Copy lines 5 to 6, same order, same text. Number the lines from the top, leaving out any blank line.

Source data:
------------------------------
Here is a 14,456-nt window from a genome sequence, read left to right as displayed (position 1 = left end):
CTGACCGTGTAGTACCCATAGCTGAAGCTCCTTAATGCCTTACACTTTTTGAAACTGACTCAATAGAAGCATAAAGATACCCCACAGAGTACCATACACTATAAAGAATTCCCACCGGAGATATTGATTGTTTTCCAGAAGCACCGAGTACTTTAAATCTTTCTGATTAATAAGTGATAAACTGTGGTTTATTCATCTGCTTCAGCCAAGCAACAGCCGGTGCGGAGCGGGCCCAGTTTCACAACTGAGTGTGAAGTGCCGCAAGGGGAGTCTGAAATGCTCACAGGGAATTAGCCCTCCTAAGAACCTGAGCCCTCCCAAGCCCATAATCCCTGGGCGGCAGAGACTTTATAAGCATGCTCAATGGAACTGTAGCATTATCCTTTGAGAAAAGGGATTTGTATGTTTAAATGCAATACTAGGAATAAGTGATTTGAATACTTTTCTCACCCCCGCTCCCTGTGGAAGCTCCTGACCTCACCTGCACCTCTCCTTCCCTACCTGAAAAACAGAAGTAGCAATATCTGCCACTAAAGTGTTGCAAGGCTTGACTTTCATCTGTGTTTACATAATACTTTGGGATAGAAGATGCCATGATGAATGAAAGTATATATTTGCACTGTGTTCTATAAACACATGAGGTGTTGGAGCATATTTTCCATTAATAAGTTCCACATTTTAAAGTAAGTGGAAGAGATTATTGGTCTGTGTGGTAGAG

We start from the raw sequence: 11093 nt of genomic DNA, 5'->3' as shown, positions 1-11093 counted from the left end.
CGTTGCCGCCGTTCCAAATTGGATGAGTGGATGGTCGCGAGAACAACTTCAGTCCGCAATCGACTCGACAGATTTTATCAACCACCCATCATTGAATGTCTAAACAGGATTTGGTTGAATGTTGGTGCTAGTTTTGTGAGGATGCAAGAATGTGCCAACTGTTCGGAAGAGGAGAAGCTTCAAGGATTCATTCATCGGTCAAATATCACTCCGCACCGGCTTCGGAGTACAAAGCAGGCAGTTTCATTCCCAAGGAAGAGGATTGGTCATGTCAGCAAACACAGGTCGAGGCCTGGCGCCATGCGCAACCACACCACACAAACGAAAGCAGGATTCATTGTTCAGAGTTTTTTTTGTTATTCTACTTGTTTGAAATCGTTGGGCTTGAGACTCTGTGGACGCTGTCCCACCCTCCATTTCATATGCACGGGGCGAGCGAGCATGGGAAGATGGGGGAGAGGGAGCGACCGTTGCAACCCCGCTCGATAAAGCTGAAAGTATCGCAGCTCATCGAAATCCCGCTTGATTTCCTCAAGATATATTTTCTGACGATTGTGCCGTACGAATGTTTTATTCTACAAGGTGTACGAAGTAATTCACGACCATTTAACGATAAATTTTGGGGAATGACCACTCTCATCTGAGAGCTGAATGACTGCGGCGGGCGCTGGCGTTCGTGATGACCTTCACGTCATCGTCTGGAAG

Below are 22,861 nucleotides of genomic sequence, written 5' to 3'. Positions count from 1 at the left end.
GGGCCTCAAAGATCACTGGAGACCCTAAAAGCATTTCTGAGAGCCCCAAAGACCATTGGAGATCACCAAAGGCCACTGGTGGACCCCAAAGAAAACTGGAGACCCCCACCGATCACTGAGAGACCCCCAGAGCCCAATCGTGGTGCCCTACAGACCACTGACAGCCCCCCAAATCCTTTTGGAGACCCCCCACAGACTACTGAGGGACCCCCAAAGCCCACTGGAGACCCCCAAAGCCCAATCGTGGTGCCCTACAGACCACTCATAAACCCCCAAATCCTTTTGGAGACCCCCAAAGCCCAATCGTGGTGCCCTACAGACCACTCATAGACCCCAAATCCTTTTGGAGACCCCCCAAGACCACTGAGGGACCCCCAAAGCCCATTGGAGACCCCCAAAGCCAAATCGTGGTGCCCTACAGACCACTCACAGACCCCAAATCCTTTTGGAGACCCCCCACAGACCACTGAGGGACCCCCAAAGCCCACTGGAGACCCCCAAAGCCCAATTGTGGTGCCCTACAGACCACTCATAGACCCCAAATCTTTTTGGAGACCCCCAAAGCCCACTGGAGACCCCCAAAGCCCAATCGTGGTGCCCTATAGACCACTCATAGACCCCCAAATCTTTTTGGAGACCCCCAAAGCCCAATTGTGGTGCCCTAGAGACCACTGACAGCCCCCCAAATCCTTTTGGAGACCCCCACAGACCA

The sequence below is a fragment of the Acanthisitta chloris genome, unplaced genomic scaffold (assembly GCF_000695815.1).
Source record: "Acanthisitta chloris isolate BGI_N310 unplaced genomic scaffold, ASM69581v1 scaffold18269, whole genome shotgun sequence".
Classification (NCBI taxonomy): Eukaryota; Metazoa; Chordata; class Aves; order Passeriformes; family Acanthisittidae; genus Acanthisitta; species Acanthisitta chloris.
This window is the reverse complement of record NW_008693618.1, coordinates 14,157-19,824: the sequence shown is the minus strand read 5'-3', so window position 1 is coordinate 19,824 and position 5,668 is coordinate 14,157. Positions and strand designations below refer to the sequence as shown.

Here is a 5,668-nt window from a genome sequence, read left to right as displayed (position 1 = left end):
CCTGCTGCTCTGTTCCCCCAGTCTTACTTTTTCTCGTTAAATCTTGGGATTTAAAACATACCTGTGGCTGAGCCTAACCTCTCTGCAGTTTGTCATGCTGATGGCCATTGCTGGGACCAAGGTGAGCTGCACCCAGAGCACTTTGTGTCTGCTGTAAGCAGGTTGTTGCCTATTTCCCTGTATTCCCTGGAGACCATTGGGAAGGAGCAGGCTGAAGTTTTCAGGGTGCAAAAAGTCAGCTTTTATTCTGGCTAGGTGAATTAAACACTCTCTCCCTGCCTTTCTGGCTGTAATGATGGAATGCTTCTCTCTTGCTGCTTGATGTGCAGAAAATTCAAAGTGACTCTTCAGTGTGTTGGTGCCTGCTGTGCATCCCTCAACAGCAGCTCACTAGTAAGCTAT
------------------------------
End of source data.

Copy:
Below are 22,861 nucleotides of genomic sequence, written 5' to 3'. Positions count from 1 at the left end.
GGGCCTCAAAGATCACTGGAGACCCTAAAAGCATTTCTGAGAGCCCCAAAGACCATTGGAGATCACCAAAGGCCACTGGTGGACCCCAAAGAAAACTGGAGACCCCCACCGATCACTGAGAGACCCCCAGAGCCCAATCGTGGTGCCCTACAGACCACTGACAGCCCCCCAAATCCTTTTGGAGACCCCCCACAGACTACTGAGGGACCCCCAAAGCCCACTGGAGACCCCCAAAGCCCAATCGTGGTGCCCTACAGACCACTCATAAACCCCCAAATCCTTTTGGAGACCCCCAAAGCCCAATCGTGGTGCCCTACAGACCACTCATAGACCCCAAATCCTTTTGGAGACCCCCCAAGACCACTGAGGGACCCCCAAAGCCCATTGGAGACCCCCAAAGCCAAATCGTGGTGCCCTACAGACCACTCACAGACCCCAAATCCTTTTGGAGACCCCCCACAGACCACTGAGGGACCCCCAAAGCCCACTGGAGACCCCCAAAGCCCAATTGTGGTGCCCTACAGACCACTCATAGACCCCAAATCTTTTTGGAGACCCCCAAAGCCCACTGGAGACCCCCAAAGCCCAATCGTGGTGCCCTATAGACCACTCATAGACCCCCAAATCTTTTTGGAGACCCCCAAAGCCCAATTGTGGTGCCCTAGAGACCACTGACAGCCCCCCAAATCCTTTTGGAGACCCCCACAGACCA